Read All Posts By James Carlton

100 thoughts on “Time Management for Teachers (v2)

  1. As a person who thinks of school as mostly a chore I always forget teachers are people with actual problems and barely any time like everyone, this video reminded me of that

  2. 7:20 I just rightout laughed, because the first, like one month this year, one of my teachers didn't show up, she was apperantly ill the whole time, on top of that, she can't hand back a test less than a month to late, and, yes there's more, she promised us snacks nearly an year ago, we haven't got it yet

  3. Im watching this and im not an adult or even planniong to be a teacher, but i think some of this can be helpful for time management not just as a teacher.

  4. I have a question. So I Gmail my history teacher how you shouldn't move the date of a paper by a week and extend the paper by 5 paragraph. And got no response

    Though I overheard her say "Hey I responded to your Gmail look what I said".
    Not to me. At all. I've sent over 4 Gmail's about other things she does stupidly but no response.

  5. Almost 7 years later this is somewhat irrelevant. Everything is on our laptops. However, it still can apply for computer files.

  6. I spend a lot of time trying to decide if the summer holidays make it worth the effort of trying to become a teacher.
    I feel like if I were to follow these tips, it might be.

  7. I liked the old CGP Grey, where is the depressed life management Grey that we used to have!? WHERE!!!

    No but seriously, why dose he sound so crushed in this video?

  8. My science teacher has a notebook that when a kid breaks a rule or misses homework he writes their name in it and they have to bring in multiplication tables from 2 to 15 each one five times if they don't bring it in then it's doubled.

  9. There have been a few state wide Teacher Union marches in the USA. I would love a commentary on America's public education system. Where is the money going? I firmly believe that taxes do not need to be raised, as there is enough money wasted… But also feel like teaching is competitive for the wrong reasons… I wish it was compeitive because it was a high paying field and qualifications were extremely high. but regardless of personal feelings… Do Teachers deserve more of the budget in their salary, should they be given a hirer classroom budget(if they have one at all), or Should teachers be treated like "real" state employees and do additional work in the summer for increased pay. As the starting salaries are relatively similar in a lot of states. Alternatively, private vs public. Should we be done with public schools entirely. An abolished penny for your thoughts.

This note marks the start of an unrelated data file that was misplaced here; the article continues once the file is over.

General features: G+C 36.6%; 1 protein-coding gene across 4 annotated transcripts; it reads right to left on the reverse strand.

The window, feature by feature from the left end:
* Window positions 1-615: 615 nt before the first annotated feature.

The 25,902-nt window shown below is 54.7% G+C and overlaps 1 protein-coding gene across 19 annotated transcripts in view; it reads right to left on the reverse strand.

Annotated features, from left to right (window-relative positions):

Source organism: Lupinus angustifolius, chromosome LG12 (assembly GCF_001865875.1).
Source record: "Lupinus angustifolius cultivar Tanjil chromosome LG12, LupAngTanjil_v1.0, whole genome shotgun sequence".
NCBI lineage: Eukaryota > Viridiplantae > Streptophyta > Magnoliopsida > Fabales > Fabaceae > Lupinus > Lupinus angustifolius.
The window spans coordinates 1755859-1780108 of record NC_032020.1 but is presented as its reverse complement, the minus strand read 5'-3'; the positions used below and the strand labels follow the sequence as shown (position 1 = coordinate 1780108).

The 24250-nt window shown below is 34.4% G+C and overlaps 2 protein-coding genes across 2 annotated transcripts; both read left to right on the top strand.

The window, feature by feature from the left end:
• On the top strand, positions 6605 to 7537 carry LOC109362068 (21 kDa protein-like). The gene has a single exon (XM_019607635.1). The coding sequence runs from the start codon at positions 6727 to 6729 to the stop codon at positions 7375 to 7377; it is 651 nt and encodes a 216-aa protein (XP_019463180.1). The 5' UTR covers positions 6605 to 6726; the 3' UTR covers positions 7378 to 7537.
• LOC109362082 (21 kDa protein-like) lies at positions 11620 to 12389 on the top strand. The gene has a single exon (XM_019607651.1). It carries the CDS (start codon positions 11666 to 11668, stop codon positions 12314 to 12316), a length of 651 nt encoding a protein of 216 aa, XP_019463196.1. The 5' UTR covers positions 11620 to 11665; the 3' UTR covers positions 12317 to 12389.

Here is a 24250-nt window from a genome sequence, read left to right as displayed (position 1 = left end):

10. Would generally like to add that maybe it's a good idea to not have the 'tracking list' on the front page… I did thwis and people could basically see who owed me what… not the handiest.
    For the rest this did indeed change who I look at planning.

  11. While this is helpful content, I am encouraged by how much CGP Grey has learned and improved his videos over the last 8 years.

  12. I am a student but I would on the tracking sheet is if they are going to be out or something important

  13. In your opion as a teacher. Why does language teaching fail? I did all my homework in school and still did not learn.

  14. Hi there, I loved your video! I am a student teacher and it's wonderful to hear how to organize my day. Do you any tips on class room management?

  15. poor students… it has been proven the part of the brain which houses things like time management and self control isnt fully developed in teenagers, not until they are about 19. some students just cant help to not make homework. find a better solution for them. personalized teaching is better than being strict.

  16. honesty I'm just shocked some teachers have to keep track of 500 students all my schools had systems so teachers would only teach 100 students at a maximum and they mostly had a second teacher there too so it could be split up and now that I'm writing this I realize how fortunate I was to grow up in the or one of the richest school districts in the u.s.

  17. In the sixth grade, I didn’t do my homework and my teacher didn’t give a fuck. But suddenly towards the end of the year, she started to give a fuck. I’m convinced that she watched this video.

  18. What the heck why do I not remember seeing this video when I sorted the videos to oldest first, Just Now this video is showing up, how?

  19. Having my first class tomorow as a newly ordained history-geography teacher near Paris.
    Good advices! I'll make sure to follow them. (OMG I'm starting to stress out… 😬😬😬)

  20. This is good time management information for all industries! But for teachers especially, this is good. The folder structure (Class: worksheets / homework) is great.

  21. Personally never loved the school system teachers are under funded and probably stressed, kids are stressed and are going through their teen phase where it’s annoying for a stranger to tell you what to do (teachers take a quick tip teens will not listen if they don’t respect you they will see you has a dictator) the lack of sleep, and lack of actually trying to see where everyone is at and where they want to be at in 13 and would love to be doing math and tons of science but 70% my day is stuff I’ll never bother to use or remeber

Leave a Reply

Your email address will not be published. Required fields are marked *